Individual Contributors in an organization need time to get work done.
This feels axiomatic, yet it is often the case that any number of meetings can gather on an individual’s calendar such that there actually isn’t enough time to sit quietly and think the deep thoughts one needs to deliver business value. Today is not the day to wax nostalgic about how terrible meetings are and how we should have no meeting Wednesdays. Meetings are not intrinsically bad and neither is their absence.
However, as a leader it is my job to ensure my team has time to think. To do this, I ask them to look at their schedule at the start of the week and before standup every day and ensure there are at least 2 – 2 hour blocks every day and 10 – 2 hour blocks each week that are unallocated. This can seem like a pretty low bar in an eight hour day, but I would suggest that this is a place to start that is measurable and actionable.
So, on any given day that an IC doesn’t have these two free windows of time. That counts as a blocker in standup. This is really what standups are for; status updates are great but removing blockers is the real money maker. As the manager on the team you just had a person tell you they cannot get their work done. And perhaps even with enough time for you to act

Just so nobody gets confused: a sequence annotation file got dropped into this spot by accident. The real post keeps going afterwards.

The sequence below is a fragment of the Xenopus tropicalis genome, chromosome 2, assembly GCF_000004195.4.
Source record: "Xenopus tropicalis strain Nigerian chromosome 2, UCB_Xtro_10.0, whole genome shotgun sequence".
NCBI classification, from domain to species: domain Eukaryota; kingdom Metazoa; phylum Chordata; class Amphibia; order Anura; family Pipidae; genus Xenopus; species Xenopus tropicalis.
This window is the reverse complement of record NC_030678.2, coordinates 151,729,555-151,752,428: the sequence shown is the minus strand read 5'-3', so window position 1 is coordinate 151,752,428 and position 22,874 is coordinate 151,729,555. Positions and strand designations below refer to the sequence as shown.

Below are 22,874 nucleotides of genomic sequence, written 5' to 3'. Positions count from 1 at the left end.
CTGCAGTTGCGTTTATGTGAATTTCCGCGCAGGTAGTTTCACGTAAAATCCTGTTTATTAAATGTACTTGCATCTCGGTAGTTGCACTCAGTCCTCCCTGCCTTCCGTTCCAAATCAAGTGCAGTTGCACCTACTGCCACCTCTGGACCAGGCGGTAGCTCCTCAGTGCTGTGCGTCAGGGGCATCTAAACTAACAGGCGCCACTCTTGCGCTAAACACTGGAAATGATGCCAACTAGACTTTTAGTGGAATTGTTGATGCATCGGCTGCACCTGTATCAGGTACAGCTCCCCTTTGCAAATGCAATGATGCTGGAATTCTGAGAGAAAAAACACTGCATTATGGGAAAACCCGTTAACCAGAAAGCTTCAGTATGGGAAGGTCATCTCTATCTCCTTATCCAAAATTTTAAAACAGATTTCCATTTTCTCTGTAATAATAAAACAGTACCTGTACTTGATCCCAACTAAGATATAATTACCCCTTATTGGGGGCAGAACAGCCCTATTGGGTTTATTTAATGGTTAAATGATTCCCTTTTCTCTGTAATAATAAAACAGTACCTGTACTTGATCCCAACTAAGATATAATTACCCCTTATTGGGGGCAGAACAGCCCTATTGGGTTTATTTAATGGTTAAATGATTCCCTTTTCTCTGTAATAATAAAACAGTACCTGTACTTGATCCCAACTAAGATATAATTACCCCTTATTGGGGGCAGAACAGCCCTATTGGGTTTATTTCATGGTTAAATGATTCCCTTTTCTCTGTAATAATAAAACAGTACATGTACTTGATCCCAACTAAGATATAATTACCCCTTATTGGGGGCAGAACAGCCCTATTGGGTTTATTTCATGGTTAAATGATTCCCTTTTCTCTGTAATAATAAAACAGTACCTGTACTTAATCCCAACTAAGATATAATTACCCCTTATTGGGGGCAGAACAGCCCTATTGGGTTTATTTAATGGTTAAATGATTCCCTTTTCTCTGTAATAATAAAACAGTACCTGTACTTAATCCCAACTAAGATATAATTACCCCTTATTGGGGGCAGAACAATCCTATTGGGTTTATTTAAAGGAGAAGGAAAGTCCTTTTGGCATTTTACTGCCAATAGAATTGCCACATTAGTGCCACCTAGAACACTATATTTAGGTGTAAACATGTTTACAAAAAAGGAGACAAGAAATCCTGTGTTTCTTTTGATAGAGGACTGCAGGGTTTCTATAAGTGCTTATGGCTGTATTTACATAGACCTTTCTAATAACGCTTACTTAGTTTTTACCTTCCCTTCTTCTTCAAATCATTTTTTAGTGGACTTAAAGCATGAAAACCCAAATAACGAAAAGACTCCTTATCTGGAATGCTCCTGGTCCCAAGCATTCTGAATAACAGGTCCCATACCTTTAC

Now it’s time for the manager to step in. Can some meetings be skipped or rescheduled? Or are we writing off this day as one lacking full productivity assigned to the in progress work. It will almost always be a hard decision, but if you don’t know about it. If there is no stake in the ground, you cannot hope to train your team to help them help you identify this concern.
Bonus points: This can be systematically measured. Outlook and Gmail both have APIs that can help you query your team members calendars so that a metric can be built around what percentage of your team has unblocked time.
Lastly, not all Specialties in an engineering organization get the same amount of free time. As a team lead one might only get 4-6 free blocks a week depending on how much planning is happening. A manager or director could have 2-5. So, as you are digging into your directs and skip level calendars be cognizant of their particular role and how focused on coordination it is. (See High Output Management where Andy Grove talks specifically about how he is in meetings all day, because he is their to coordinate and scaffold decision making)